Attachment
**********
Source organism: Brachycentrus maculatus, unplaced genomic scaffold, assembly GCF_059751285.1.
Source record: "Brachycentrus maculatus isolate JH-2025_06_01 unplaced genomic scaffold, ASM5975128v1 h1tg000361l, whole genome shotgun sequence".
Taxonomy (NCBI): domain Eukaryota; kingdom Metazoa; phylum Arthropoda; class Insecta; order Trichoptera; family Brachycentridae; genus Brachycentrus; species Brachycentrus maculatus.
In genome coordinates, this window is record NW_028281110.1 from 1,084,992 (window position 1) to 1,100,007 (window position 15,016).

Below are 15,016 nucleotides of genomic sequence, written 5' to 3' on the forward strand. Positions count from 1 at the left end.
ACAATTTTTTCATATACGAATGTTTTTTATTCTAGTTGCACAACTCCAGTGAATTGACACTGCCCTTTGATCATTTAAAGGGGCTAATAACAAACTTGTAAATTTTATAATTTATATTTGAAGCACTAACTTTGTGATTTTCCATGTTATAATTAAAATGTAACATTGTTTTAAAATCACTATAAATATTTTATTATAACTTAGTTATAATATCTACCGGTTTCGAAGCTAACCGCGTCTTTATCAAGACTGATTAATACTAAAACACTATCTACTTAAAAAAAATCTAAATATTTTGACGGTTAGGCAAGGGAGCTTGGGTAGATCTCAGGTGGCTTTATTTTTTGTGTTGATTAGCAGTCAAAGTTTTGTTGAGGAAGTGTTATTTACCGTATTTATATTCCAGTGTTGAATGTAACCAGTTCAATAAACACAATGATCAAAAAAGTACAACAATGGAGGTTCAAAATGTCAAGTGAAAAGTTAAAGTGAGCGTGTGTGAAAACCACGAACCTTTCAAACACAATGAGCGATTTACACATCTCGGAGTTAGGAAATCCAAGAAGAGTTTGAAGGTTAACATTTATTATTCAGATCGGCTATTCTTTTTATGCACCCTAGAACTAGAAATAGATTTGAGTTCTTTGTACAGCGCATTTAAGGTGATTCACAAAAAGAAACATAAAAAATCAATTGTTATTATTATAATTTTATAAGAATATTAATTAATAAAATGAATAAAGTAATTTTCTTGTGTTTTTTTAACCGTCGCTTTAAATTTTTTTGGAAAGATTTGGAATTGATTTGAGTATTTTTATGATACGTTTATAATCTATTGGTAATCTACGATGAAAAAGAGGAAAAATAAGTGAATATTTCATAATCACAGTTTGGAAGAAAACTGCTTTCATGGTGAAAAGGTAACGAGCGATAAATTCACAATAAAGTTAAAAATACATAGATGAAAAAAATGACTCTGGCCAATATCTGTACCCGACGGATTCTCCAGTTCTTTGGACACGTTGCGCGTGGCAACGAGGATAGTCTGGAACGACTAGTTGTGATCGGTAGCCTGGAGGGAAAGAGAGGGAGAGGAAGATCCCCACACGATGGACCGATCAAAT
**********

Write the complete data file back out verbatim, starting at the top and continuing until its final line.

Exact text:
Source organism: Brachycentrus maculatus, unplaced genomic scaffold, assembly GCF_059751285.1.
Source record: "Brachycentrus maculatus isolate JH-2025_06_01 unplaced genomic scaffold, ASM5975128v1 h1tg000361l, whole genome shotgun sequence".
Taxonomy (NCBI): domain Eukaryota; kingdom Metazoa; phylum Arthropoda; class Insecta; order Trichoptera; family Brachycentridae; genus Brachycentrus; species Brachycentrus maculatus.
In genome coordinates, this window is record NW_028281110.1 from 1,084,992 (window position 1) to 1,100,007 (window position 15,016).

Below are 15,016 nucleotides of genomic sequence, written 5' to 3' on the forward strand. Positions count from 1 at the left end.
ACAATTTTTTCATATACGAATGTTTTTTATTCTAGTTGCACAACTCCAGTGAATTGACACTGCCCTTTGATCATTTAAAGGGGCTAATAACAAACTTGTAAATTTTATAATTTATATTTGAAGCACTAACTTTGTGATTTTCCATGTTATAATTAAAATGTAACATTGTTTTAAAATCACTATAAATATTTTATTATAACTTAGTTATAATATCTACCGGTTTCGAAGCTAACCGCGTCTTTATCAAGACTGATTAATACTAAAACACTATCTACTTAAAAAAAATCTAAATATTTTGACGGTTAGGCAAGGGAGCTTGGGTAGATCTCAGGTGGCTTTATTTTTTGTGTTGATTAGCAGTCAAAGTTTTGTTGAGGAAGTGTTATTTACCGTATTTATATTCCAGTGTTGAATGTAACCAGTTCAATAAACACAATGATCAAAAAAGTACAACAATGGAGGTTCAAAATGTCAAGTGAAAAGTTAAAGTGAGCGTGTGTGAAAACCACGAACCTTTCAAACACAATGAGCGATTTACACATCTCGGAGTTAGGAAATCCAAGAAGAGTTTGAAGGTTAACATTTATTATTCAGATCGGCTATTCTTTTTATGCACCCTAGAACTAGAAATAGATTTGAGTTCTTTGTACAGCGCATTTAAGGTGATTCACAAAAAGAAACATAAAAAATCAATTGTTATTATTATAATTTTATAAGAATATTAATTAATAAAATGAATAAAGTAATTTTCTTGTGTTTTTTTAACCGTCGCTTTAAATTTTTTTGGAAAGATTTGGAATTGATTTGAGTATTTTTATGATACGTTTATAATCTATTGGTAATCTACGATGAAAAAGAGGAAAAATAAGTGAATATTTCATAATCACAGTTTGGAAGAAAACTGCTTTCATGGTGAAAAGGTAACGAGCGATAAATTCACAATAAAGTTAAAAATACATAGATGAAAAAAATGACTCTGGCCAATATCTGTACCCGACGGATTCTCCAGTTCTTTGGACACGTTGCGCGTGGCAACGAGGATAGTCTGGAACGACTAGTTGTGATCGGTAGCCTGGAGGGAAAGAGAGGGAGAGGAAGATCCCCACACGATGGACCGATCAAAT